Through the serving room we reach the dining room. A large room with room for 2000 people. The space is well-lighted. The space, with an area of 66X24 m2 against 44X24 m2. Each of the other buildings is directly connected with the storehouse, from which butter, jam and bread can be taken, a measurement in the interest of good inspection.
Through a passage with toilets and the like, we entered the recreational auditorium or theatre room, with a large stage and 1500 seats. This room will give the prisoners many hours of pleasant amusement. The tables and chairs are made of osier from Noordwolde (Trio). The room is heated with heaters with connected chimneys in order to spread the heat among the room. There are three fire-plugs and one emergency exit.
So much for the inside of the barracks. The building required an enormous amount of wood, which was delivered by the company Overmeer from Leeuwarden.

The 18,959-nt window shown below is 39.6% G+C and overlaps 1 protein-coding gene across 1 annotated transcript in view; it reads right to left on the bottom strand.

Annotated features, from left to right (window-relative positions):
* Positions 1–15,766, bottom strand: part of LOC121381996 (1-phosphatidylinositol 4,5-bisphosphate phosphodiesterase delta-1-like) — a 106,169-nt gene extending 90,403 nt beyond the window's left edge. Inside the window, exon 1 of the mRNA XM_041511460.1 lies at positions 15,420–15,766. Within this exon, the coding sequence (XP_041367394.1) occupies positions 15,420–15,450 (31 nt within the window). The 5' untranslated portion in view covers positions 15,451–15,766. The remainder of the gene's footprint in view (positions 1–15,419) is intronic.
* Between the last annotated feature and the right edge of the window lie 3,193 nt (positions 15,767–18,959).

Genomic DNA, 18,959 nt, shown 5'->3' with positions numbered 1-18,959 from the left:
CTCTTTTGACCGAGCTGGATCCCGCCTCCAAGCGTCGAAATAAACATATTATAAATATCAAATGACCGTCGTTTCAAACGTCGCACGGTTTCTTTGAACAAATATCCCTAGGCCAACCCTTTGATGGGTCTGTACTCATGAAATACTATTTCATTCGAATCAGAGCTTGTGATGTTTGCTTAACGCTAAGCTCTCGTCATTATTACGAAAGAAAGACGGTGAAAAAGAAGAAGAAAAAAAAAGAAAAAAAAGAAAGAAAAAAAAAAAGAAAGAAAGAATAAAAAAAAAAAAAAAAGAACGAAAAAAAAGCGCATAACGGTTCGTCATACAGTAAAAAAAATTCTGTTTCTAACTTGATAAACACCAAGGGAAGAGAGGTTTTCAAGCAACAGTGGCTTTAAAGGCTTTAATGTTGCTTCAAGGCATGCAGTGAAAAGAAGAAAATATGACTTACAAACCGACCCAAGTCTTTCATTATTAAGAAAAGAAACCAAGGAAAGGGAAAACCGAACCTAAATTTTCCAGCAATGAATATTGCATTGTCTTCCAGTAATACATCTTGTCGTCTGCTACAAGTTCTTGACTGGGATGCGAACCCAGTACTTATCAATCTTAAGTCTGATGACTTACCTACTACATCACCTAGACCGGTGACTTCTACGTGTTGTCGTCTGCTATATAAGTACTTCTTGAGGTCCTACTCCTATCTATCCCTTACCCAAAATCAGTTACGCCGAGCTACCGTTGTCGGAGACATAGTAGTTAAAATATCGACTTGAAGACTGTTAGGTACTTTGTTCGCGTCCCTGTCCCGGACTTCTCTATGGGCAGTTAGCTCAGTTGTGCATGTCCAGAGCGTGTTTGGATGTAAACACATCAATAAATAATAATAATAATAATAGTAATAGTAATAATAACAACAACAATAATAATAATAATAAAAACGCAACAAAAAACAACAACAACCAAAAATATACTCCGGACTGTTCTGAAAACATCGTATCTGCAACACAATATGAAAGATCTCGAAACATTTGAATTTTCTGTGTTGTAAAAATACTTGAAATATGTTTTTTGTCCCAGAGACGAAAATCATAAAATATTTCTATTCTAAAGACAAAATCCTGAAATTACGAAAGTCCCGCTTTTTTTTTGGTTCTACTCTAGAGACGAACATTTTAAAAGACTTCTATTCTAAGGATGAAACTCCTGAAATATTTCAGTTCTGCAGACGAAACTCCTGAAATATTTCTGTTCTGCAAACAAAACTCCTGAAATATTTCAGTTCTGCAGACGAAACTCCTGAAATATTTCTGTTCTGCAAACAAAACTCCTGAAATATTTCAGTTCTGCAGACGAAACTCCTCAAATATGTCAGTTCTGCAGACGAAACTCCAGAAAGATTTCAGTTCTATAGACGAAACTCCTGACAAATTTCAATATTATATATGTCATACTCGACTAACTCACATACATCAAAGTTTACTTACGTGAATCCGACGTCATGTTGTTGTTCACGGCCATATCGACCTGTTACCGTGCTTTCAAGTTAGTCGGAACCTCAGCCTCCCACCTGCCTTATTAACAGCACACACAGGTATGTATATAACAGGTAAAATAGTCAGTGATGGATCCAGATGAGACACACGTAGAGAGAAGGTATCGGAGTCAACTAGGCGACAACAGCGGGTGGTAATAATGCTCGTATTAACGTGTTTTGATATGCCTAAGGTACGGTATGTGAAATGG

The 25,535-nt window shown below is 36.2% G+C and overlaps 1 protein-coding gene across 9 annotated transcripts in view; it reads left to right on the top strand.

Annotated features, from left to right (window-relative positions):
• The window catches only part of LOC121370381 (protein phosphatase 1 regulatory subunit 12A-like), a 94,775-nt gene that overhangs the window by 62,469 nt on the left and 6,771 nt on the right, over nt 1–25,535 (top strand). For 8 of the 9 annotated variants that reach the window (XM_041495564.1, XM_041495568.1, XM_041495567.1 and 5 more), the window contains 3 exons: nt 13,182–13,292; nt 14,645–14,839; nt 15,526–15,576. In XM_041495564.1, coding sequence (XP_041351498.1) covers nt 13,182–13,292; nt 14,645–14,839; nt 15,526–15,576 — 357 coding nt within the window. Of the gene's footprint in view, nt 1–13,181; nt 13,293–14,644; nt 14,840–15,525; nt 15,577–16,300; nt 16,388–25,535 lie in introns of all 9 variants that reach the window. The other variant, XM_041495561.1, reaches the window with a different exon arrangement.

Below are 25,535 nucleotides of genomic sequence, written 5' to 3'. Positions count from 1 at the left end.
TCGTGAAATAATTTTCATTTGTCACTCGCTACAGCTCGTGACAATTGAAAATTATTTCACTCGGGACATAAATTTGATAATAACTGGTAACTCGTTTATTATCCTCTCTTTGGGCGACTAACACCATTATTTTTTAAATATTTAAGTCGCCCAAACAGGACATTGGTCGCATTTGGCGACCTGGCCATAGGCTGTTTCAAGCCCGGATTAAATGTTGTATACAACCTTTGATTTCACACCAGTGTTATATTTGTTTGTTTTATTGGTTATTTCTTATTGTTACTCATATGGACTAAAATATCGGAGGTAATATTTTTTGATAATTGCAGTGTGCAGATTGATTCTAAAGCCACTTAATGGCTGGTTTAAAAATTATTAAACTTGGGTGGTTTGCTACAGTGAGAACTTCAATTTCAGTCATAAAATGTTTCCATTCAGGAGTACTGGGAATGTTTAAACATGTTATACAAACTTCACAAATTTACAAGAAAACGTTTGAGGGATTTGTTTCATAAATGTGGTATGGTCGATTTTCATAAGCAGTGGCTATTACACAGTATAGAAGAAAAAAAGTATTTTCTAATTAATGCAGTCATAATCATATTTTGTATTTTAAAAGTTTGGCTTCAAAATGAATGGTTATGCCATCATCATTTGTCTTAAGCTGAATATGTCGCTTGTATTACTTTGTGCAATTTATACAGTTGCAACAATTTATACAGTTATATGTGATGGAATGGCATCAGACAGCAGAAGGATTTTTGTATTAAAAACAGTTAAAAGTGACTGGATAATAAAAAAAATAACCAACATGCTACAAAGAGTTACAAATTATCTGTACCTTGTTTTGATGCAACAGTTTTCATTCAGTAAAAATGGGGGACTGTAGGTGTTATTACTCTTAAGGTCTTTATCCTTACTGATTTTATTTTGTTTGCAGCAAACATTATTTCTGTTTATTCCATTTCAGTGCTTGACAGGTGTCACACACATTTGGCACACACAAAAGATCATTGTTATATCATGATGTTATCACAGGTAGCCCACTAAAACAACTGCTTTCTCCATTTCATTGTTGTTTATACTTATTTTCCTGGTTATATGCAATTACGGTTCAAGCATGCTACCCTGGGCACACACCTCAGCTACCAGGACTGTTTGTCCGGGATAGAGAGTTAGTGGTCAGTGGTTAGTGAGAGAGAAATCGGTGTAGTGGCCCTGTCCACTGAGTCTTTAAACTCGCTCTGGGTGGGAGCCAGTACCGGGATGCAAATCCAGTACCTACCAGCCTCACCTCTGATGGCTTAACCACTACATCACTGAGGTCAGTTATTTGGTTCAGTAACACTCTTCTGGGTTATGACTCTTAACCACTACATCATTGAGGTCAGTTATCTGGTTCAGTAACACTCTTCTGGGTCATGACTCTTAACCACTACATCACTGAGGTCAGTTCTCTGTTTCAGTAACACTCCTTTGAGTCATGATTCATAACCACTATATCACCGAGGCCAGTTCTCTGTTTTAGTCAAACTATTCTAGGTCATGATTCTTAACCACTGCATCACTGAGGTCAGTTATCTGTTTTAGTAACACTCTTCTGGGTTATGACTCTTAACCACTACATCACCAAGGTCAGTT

The outside looks -as has been said- beautiful too. Blue plasterfloors connect the different buildings, with a few planks on each side for the cartwheels. Between the paths and buildings, the ground is ploughed up for cultivation. The aim is also to make the living conditions for the prisoners as pleasant as possible, with much support from the Young Men’s Christian Association.
The roofs of the barracks are made of mastic and pebbles. It has a large surface which gives a nice few accross the countryside. Unfortunately, it’s not strong enough to make any more use of the roofs, to which it provokes in a way.
Behind the barracks, we can find the rooms for the stock manager and the bookkeeper, both are Belgians. The rooms have kitchens, sitting rooms and sleaping rooms. The storehouse for the barracks in between contains a large amount of linen, matrasses and woollen blankets, all made in the Netherlands. This supply was ordered a few months ago. At the back of aforementioned buildings is also a house for the kettle mechanic and a coal storehouse and a rather large garden for the Belgian functionaries and the representative of the ltd. comp. “National Property”.
And so we have described in short the particularities of this temporary English residence. The official inauguration will be held later on, in the presence of the English ambassador and the authorities of Leeuwarden.